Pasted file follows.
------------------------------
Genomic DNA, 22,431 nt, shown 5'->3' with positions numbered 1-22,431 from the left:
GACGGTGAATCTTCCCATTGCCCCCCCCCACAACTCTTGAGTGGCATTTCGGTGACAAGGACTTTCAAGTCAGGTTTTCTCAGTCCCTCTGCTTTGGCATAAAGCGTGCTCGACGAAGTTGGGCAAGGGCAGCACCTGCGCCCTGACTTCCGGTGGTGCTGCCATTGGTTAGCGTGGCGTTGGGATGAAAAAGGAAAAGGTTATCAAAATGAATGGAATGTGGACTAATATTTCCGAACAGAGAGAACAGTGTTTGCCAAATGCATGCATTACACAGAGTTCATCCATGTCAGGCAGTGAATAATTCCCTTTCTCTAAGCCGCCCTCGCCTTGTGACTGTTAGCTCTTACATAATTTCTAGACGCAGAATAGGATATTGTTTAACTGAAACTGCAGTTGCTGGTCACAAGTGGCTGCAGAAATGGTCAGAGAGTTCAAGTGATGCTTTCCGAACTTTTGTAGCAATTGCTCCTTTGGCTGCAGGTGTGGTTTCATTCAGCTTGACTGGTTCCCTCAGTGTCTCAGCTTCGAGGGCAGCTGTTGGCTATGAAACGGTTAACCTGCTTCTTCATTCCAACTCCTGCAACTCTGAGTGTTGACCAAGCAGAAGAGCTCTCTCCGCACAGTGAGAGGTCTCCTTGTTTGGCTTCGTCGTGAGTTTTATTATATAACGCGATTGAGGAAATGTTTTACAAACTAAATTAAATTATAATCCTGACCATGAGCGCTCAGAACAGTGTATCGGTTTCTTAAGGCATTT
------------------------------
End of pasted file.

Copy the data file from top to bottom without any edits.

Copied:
Genomic DNA, 22,431 nt, shown 5'->3' with positions numbered 1-22,431 from the left:
GACGGTGAATCTTCCCATTGCCCCCCCCCACAACTCTTGAGTGGCATTTCGGTGACAAGGACTTTCAAGTCAGGTTTTCTCAGTCCCTCTGCTTTGGCATAAAGCGTGCTCGACGAAGTTGGGCAAGGGCAGCACCTGCGCCCTGACTTCCGGTGGTGCTGCCATTGGTTAGCGTGGCGTTGGGATGAAAAAGGAAAAGGTTATCAAAATGAATGGAATGTGGACTAATATTTCCGAACAGAGAGAACAGTGTTTGCCAAATGCATGCATTACACAGAGTTCATCCATGTCAGGCAGTGAATAATTCCCTTTCTCTAAGCCGCCCTCGCCTTGTGACTGTTAGCTCTTACATAATTTCTAGACGCAGAATAGGATATTGTTTAACTGAAACTGCAGTTGCTGGTCACAAGTGGCTGCAGAAATGGTCAGAGAGTTCAAGTGATGCTTTCCGAACTTTTGTAGCAATTGCTCCTTTGGCTGCAGGTGTGGTTTCATTCAGCTTGACTGGTTCCCTCAGTGTCTCAGCTTCGAGGGCAGCTGTTGGCTATGAAACGGTTAACCTGCTTCTTCATTCCAACTCCTGCAACTCTGAGTGTTGACCAAGCAGAAGAGCTCTCTCCGCACAGTGAGAGGTCTCCTTGTTTGGCTTCGTCGTGAGTTTTATTATATAACGCGATTGAGGAAATGTTTTACAAACTAAATTAAATTATAATCCTGACCATGAGCGCTCAGAACAGTGTATCGGTTTCTTAAGGCATTT